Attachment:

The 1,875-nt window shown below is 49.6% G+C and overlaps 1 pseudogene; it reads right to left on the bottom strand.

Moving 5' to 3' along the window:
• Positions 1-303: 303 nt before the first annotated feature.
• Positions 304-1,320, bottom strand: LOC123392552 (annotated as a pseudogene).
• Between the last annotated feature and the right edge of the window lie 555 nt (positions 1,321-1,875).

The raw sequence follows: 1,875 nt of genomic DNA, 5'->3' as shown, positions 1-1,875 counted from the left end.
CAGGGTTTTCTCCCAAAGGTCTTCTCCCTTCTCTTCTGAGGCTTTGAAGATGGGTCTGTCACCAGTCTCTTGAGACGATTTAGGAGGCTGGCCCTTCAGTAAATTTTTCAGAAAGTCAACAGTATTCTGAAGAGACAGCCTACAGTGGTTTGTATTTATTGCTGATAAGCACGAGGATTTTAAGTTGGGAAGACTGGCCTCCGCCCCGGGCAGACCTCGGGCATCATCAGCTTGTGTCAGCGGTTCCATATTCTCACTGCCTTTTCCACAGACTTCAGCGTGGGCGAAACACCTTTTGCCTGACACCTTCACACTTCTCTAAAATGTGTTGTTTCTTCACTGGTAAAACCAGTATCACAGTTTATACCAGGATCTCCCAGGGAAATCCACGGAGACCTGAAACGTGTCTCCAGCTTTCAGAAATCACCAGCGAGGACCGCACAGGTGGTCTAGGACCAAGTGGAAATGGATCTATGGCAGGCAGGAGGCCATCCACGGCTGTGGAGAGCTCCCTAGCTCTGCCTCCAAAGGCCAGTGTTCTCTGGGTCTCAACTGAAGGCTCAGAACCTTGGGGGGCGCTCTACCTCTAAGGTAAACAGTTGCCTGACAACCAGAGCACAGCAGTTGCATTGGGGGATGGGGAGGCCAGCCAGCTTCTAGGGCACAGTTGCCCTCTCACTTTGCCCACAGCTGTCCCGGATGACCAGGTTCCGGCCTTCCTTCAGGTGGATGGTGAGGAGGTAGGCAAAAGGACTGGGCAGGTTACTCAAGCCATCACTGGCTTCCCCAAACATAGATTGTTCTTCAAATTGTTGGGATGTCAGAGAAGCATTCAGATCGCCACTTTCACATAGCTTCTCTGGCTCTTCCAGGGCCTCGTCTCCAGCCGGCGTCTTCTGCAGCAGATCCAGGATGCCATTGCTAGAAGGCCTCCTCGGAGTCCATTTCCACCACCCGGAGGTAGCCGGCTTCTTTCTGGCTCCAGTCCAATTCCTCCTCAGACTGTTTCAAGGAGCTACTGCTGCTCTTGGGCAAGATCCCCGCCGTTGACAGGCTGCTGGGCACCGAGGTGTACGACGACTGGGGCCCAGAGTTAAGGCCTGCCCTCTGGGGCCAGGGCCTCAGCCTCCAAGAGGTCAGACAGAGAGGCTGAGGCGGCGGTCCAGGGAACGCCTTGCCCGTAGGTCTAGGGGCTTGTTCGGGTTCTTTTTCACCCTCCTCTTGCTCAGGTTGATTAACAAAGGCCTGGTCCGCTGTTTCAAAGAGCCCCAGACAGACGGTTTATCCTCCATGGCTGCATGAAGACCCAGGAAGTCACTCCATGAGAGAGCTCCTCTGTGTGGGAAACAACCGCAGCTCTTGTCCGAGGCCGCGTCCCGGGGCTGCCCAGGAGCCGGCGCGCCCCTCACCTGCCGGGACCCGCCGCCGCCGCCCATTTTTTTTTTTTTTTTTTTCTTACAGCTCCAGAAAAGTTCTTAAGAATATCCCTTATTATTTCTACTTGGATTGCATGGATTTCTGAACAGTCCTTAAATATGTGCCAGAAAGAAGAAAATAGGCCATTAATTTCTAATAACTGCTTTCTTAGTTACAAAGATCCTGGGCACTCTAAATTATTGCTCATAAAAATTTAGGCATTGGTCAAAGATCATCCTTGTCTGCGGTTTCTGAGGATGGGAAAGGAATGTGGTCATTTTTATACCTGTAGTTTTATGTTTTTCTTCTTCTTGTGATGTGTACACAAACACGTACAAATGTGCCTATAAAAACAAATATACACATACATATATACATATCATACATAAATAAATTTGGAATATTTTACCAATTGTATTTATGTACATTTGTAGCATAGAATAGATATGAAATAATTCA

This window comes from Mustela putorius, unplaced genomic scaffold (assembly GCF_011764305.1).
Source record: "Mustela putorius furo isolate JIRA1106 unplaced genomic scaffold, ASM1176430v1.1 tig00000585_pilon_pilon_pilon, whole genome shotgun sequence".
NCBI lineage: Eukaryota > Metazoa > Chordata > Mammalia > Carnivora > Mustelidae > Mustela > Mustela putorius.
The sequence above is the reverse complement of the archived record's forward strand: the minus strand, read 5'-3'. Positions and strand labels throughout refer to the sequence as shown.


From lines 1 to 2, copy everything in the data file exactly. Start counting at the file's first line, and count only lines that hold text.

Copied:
The 1,875-nt window shown below is 49.6% G+C and overlaps 1 pseudogene; it reads right to left on the bottom strand.

Moving 5' to 3' along the window: